June 10, 2006
Slow Growth, Inflation? Raise Interest Rates
By: Rowan Wolf
According to the NY Times, the Fed Makes It Clear That Rates Will Rise Again:
"SIGNS of slower economic growth, paradoxically, would normally have been welcome news this week, bolstering the idea that the Federal Reserve would stop tightening the money supply and raising interest rates. But when signs of slow growth were accompanied by evidence of accelerating inflation, it was hard to see a bright side."
Now why would the Federal Reserve do that?
First, one has to ask what is driving inflation, and what might be driving the slow economy. The answers seem pretty clear to both questions - increased oil prices and a rising deficit.
Rising fuel costs
Greenspan, who steered (for better or worse) the U.S. economy may have retired, but does that mean he should be silenced? So why was he disrespected and the news largely ignored when he testified to the Senate Foreign Relations Committee on June 8th? Only two committee members even bothered to show up. A few others drifted in late and then drifted back out again. Why was he there? To "Testifies on Oil Dependence."
"For those who were listening, Greenspan had few soothing words. The balance of world oil supply and demand "has become so precarious that even small acts of sabotage or local insurrection have a significant impact on oil prices," he told the senators. And, he added, while the U.S. economy "has been able to absorb the huge implicit tax of rising oil prices so far . . . recent data indicate we may finally be experiencing some impact.""
Yes rising petroleum costs are driving up other costs, and that is inflationary. However, increasing interest rates and tightening money supply seems unlikely to ease the cost increase caused by petroleum costs. In fact, it would seem to make it that much harder for the average person to make ends meet.
It was reported on June 9, 2006 that the US trade deficit reache[d] $63.5bn. Thus far this year "The trade gap was $252bn for the year to date, leaving it on course to exceed the record $716bn recorded in 2005."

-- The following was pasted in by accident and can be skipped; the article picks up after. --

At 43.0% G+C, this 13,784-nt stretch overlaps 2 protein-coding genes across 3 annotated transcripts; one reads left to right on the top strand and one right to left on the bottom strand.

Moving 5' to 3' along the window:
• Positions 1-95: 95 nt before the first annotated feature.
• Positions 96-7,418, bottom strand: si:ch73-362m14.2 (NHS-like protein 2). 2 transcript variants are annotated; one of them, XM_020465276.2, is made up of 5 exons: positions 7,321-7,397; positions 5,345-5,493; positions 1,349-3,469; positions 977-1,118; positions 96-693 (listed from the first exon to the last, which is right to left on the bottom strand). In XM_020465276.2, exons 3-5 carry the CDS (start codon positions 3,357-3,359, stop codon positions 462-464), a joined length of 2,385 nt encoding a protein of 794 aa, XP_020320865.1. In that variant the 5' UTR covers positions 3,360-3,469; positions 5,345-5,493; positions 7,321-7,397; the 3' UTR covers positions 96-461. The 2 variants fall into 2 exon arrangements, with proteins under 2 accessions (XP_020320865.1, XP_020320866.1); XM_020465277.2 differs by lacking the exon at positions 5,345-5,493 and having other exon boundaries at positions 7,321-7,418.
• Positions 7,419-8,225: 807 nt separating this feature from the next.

And what is that deficit primarily linked to? Oil costs of course.
"Most of the trade deficit's widening can be put down to an $1.44bn increase in oil costs after crude prices climbed to record levels in April."
However, there are other deficits the matter - like the national debt. As Melanie Colburn notes in her article in Mother Jones "Why Deficits Matter" the $8.2 trillion debt is roughly 65% of the United States' gross domestic product.
Of course, what is happening in the U.S. (and in global petroleum prices) effects the global economy as well - "Global Markets Suffer A Hit." According to this article, hedge funds are taking a beating which is driving investment into more "quality," "secure," stocks. In other words, the Fortune 500, which had decreased in value during the slide. Among other "secure" investments was Treasury bonds which caused prices to go up, but yields to fall.
So Hike The Interest Rate?
So The Fed's answer (as well as a number of other international banks and treasurers) is to raise interest rates thereby tightening money supply. What this does is to drive additional profit into the pockets of lenders. Where that hits hardest in the United States, is the borrowing (and heavily indebted) public. Interest rates on consumer debt goes up. People who have adjustable rate mortgages get hit - heavily. Businesses may also get hit causing them to place on hold - or cancel - new hires and wage increases.
An article in Bloomberg on June 6, 2006, highlights the struggle facing the public and its sources.
" Consumer credit, or non-mortgage loans to individuals, rose $10.6 billion, or at an annual rate of 5.9 percent, to $2.17 trillion, the Federal Reserve said today in Washington. In March, consumer debt increased by $1.4 billion.
People who relied on equity from their homes rather than bank debt during the five-year housing boom may be returning to more conventional credit as the real estate market cools. Higher interest rates will slow the pace of borrowing and consumer spending in coming months, economists said."
" Higher energy prices and a slowing housing market will leave consumers with less cash, pointing to slower retail demand in coming months, economists said. "
" ``The consumer is basically getting hit two different ways,'' said David Lereah, chief economist at the National Association of Realtors in Washington. ``They're getting hit with high oil prices, which eventually seep into consumer confidence, and they're getting hit by slower housing, which is reducing the wealth effect.''"
Credit card debt is expected to rise from 38% of total consumer debt to 48% by 2009 "adding over $1.5 trillion of growth potential."
Growth for whom one might ask? Certainly not "growth" for the "consumer" who is putting food, gas, utilities, and health care, on her/his credit card because they can't afford to pay for it and no longer have savings to fall back on. Of course, either taxes are going to have to go up significantly or all public expenses (including the military) need to go unfunded to pay the national debt.
Let's face it. The accelerating cost of an increasingly scarce resource (petroleum) is not a simple inflationary matter, and it is not solved by increasing the interest rate. It is also true that you cannot borrow your way to wealth - particularly when all that is happening is debt and not investment. This is true for nations and it's basic kitchen table economics.